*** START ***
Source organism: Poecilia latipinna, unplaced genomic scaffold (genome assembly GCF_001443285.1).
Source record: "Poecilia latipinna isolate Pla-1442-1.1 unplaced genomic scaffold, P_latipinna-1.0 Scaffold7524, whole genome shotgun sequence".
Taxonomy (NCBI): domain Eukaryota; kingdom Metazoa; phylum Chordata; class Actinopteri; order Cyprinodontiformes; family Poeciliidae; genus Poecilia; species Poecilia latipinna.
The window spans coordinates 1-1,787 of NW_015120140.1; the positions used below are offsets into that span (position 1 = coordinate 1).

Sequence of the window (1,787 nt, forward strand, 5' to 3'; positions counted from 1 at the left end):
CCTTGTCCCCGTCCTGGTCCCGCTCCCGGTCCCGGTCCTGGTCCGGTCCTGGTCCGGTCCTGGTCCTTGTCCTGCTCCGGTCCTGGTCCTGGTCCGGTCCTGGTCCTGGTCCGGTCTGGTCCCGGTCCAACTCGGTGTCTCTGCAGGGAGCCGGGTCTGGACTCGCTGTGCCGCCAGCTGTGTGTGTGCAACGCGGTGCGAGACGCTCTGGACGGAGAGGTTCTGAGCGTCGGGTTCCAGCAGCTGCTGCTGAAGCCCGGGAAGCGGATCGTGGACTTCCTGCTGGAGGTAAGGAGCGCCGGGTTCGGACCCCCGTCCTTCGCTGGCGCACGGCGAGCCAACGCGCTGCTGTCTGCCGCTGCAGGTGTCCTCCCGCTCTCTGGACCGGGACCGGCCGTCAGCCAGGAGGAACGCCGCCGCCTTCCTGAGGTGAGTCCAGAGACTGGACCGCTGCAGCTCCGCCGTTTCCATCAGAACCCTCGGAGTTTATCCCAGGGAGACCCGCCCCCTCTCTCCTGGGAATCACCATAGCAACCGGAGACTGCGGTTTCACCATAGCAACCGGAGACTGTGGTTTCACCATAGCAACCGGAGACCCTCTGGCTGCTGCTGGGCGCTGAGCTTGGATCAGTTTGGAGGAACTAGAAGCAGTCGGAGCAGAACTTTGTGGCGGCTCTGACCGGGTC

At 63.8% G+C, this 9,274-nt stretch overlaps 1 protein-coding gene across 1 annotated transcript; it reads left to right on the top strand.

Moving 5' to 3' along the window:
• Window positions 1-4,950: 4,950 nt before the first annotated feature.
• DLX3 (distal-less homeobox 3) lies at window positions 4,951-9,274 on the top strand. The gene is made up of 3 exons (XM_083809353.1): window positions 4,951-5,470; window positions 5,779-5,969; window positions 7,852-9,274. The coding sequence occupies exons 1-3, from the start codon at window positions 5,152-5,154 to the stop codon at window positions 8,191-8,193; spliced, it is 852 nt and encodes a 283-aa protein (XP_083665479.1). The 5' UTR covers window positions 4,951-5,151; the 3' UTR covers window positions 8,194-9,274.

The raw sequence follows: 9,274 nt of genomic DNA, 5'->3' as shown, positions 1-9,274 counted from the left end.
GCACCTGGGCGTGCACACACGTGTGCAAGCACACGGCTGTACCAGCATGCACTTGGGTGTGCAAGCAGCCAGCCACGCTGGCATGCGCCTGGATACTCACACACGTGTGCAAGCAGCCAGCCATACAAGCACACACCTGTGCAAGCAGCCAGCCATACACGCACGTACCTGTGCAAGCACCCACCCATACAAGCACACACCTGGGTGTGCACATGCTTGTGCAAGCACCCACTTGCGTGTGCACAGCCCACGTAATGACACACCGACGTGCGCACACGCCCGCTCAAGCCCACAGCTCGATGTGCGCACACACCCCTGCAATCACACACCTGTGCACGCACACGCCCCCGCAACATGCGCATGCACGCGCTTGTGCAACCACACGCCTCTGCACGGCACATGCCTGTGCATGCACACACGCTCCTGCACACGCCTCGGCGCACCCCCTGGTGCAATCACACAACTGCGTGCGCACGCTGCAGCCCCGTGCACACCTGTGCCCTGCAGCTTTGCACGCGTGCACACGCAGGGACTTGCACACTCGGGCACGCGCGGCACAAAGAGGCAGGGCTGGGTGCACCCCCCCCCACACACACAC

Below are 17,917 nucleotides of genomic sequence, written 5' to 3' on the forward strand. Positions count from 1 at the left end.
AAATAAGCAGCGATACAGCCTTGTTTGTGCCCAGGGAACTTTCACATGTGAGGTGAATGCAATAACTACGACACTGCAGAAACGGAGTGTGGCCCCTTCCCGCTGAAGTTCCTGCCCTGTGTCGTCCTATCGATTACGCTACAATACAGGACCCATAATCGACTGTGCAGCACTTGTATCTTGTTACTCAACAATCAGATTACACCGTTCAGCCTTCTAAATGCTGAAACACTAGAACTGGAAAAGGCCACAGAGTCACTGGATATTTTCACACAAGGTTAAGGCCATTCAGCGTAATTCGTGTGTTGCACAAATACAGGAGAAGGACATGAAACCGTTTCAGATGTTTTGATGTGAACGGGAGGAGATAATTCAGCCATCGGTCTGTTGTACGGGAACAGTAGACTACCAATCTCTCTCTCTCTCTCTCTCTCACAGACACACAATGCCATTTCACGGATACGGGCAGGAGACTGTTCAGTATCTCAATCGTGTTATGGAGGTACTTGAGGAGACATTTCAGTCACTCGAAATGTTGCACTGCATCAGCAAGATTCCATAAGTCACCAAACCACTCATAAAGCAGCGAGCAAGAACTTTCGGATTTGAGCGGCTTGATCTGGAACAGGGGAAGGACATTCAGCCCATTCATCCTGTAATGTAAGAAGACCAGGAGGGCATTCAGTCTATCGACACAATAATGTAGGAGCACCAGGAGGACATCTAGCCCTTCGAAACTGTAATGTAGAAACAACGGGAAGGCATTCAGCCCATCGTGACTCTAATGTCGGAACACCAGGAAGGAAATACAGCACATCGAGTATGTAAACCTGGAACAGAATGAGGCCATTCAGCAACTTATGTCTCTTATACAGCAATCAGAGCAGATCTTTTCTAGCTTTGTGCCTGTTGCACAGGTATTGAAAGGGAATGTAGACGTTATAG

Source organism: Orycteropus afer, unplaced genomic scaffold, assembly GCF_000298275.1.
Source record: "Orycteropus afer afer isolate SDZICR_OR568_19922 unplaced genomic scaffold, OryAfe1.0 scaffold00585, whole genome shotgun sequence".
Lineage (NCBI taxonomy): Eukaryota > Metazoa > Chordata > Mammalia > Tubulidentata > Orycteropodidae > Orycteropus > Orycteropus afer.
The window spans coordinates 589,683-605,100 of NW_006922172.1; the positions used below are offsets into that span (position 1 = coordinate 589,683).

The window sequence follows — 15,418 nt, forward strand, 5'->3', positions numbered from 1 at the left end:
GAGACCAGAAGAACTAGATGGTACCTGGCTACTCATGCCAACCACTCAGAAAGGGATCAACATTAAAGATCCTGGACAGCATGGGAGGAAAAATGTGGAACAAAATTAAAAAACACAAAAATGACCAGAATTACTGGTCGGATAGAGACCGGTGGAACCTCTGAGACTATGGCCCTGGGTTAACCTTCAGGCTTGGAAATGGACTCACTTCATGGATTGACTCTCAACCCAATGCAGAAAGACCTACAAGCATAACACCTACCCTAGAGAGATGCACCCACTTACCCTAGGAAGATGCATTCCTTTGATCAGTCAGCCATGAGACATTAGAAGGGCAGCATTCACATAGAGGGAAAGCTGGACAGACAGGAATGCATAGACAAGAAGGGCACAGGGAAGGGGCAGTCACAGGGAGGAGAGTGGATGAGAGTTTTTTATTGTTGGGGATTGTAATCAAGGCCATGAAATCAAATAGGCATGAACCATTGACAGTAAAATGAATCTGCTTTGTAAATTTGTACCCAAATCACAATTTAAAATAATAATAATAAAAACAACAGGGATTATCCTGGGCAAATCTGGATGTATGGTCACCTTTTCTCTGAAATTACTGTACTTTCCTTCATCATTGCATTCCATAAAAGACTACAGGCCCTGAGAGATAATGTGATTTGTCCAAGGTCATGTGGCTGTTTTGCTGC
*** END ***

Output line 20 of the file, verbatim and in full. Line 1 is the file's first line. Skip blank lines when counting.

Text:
GAGACCAGAAGAACTAGATGGTACCTGGCTACTCATGCCAACCACTCAGAAAGGGATCAACATTAAAGATCCTGGACAGCATGGGAGGAAAAATGTGGAACAAAATTAAAAAACACAAAAATGACCAGAATTACTGGTCGGATAGAGACCGGTGGAACCTCTGAGACTATGGCCCTGGGTTAACCTTCAGGCTTGGAAATGGACTCACTTCATGGATTGACTCTCAACCCAATGCAGAAAGACCTACAAGCATAACACCTACCCTAGAGAGATGCACCCACTTACCCTAGGAAGATGCATTCCTTTGATCAGTCAGCCATGAGACATTAGAAGGGCAGCATTCACATAGAGGGAAAGCTGGACAGACAGGAATGCATAGACAAGAAGGGCACAGGGAAGGGGCAGTCACAGGGAGGAGAGTGGATGAGAGTTTTTTATTGTTGGGGATTGTAATCAAGGCCATGAAATCAAATAGGCATGAACCATTGACAGTAAAATGAATCTGCTTTGTAAATTTGTACCCAAATCACAATTTAAAATAATAATAATAAAAACAACAGGGATTATCCTGGGCAAATCTGGATGTATGGTCACCTTTTCTCTGAAATTACTGTACTTTCCTTCATCATTGCATTCCATAAAAGACTACAGGCCCTGAGAGATAATGTGATTTGTCCAAGGTCATGTGGCTGTTTTGCTGC